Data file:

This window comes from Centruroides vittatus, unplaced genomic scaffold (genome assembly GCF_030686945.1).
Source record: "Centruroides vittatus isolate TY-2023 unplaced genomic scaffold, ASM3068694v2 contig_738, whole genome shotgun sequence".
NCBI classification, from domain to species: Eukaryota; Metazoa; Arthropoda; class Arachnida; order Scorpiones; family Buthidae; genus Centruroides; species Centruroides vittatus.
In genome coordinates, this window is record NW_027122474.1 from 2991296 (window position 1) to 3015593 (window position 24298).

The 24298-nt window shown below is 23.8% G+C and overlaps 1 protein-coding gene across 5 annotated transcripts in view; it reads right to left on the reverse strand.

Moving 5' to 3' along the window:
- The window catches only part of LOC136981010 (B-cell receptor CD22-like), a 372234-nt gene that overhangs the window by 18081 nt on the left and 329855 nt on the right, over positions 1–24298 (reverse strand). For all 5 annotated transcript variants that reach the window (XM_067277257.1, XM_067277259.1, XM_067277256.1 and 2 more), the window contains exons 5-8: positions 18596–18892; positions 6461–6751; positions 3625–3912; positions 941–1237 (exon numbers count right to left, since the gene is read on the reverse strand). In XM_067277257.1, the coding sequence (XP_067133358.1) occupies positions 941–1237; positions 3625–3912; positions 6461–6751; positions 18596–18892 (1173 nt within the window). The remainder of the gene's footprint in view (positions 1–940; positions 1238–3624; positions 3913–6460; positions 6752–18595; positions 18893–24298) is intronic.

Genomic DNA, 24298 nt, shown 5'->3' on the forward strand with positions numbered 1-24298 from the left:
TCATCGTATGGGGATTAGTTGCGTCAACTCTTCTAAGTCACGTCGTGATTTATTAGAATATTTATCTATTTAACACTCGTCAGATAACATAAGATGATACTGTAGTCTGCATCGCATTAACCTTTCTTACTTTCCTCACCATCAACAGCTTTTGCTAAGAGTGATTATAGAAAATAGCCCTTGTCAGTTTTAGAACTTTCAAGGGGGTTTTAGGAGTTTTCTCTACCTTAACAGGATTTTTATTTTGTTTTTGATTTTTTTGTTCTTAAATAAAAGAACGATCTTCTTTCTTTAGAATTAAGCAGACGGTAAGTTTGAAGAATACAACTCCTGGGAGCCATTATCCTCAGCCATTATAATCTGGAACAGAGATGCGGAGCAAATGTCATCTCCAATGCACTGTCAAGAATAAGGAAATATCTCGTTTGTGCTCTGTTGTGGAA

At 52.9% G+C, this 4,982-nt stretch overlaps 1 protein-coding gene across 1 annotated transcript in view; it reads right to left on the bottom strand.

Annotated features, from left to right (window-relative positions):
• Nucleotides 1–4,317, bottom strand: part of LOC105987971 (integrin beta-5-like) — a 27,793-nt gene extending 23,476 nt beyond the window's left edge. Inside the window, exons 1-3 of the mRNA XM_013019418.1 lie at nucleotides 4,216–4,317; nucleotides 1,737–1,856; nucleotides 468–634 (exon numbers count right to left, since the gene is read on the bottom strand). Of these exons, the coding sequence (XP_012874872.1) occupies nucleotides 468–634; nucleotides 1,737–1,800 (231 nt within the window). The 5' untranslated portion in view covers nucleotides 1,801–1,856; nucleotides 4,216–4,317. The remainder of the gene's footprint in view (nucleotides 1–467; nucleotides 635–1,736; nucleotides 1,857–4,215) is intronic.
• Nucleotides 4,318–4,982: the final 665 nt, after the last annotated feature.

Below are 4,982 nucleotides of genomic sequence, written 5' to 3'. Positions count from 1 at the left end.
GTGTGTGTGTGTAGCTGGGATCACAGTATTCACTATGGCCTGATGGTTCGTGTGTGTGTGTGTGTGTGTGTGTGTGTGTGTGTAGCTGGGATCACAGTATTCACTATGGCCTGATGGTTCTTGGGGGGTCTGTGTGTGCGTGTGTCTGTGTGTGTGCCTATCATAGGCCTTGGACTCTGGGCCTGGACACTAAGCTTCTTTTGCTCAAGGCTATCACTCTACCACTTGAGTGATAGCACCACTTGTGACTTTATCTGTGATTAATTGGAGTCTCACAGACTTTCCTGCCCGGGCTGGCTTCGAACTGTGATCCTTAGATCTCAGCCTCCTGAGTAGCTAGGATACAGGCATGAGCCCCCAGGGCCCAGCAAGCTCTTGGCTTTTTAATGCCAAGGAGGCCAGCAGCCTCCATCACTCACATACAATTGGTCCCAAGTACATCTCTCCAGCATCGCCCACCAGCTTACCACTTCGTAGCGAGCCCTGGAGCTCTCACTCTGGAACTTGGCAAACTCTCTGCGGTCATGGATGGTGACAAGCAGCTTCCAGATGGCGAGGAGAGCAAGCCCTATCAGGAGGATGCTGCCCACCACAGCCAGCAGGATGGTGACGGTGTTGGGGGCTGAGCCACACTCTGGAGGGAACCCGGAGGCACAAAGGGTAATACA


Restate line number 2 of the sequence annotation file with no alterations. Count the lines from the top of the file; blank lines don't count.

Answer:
Source record: "Centruroides vittatus isolate TY-2023 unplaced genomic scaffold, ASM3068694v2 contig_738, whole genome shotgun sequence".